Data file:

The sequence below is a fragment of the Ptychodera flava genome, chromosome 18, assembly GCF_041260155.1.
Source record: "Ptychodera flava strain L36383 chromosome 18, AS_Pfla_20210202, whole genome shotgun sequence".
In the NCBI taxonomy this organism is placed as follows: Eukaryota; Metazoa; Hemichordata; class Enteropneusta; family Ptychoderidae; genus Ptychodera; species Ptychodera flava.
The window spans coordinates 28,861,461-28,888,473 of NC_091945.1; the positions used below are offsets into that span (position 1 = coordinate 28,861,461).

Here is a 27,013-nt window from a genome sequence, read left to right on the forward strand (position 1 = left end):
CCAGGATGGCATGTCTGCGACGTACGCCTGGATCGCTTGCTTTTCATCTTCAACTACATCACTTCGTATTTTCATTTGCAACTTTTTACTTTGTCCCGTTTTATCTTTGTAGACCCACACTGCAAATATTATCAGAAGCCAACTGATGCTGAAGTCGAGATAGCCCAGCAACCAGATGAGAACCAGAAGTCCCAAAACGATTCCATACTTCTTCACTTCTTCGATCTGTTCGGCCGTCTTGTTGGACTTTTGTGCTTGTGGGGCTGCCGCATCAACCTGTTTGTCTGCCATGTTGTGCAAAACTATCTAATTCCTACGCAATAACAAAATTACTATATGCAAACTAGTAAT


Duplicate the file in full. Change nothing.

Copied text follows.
The sequence below is a fragment of the Ptychodera flava genome, chromosome 18, assembly GCF_041260155.1.
Source record: "Ptychodera flava strain L36383 chromosome 18, AS_Pfla_20210202, whole genome shotgun sequence".
In the NCBI taxonomy this organism is placed as follows: Eukaryota; Metazoa; Hemichordata; class Enteropneusta; family Ptychoderidae; genus Ptychodera; species Ptychodera flava.
The window spans coordinates 28,861,461-28,888,473 of NC_091945.1; the positions used below are offsets into that span (position 1 = coordinate 28,861,461).

Here is a 27,013-nt window from a genome sequence, read left to right on the forward strand (position 1 = left end):
CCAGGATGGCATGTCTGCGACGTACGCCTGGATCGCTTGCTTTTCATCTTCAACTACATCACTTCGTATTTTCATTTGCAACTTTTTACTTTGTCCCGTTTTATCTTTGTAGACCCACACTGCAAATATTATCAGAAGCCAACTGATGCTGAAGTCGAGATAGCCCAGCAACCAGATGAGAACCAGAAGTCCCAAAACGATTCCATACTTCTTCACTTCTTCGATCTGTTCGGCCGTCTTGTTGGACTTTTGTGCTTGTGGGGCTGCCGCATCAACCTGTTTGTCTGCCATGTTGTGCAAAACTATCTAATTCCTACGCAATAACAAAATTACTATATGCAAACTAGTAAT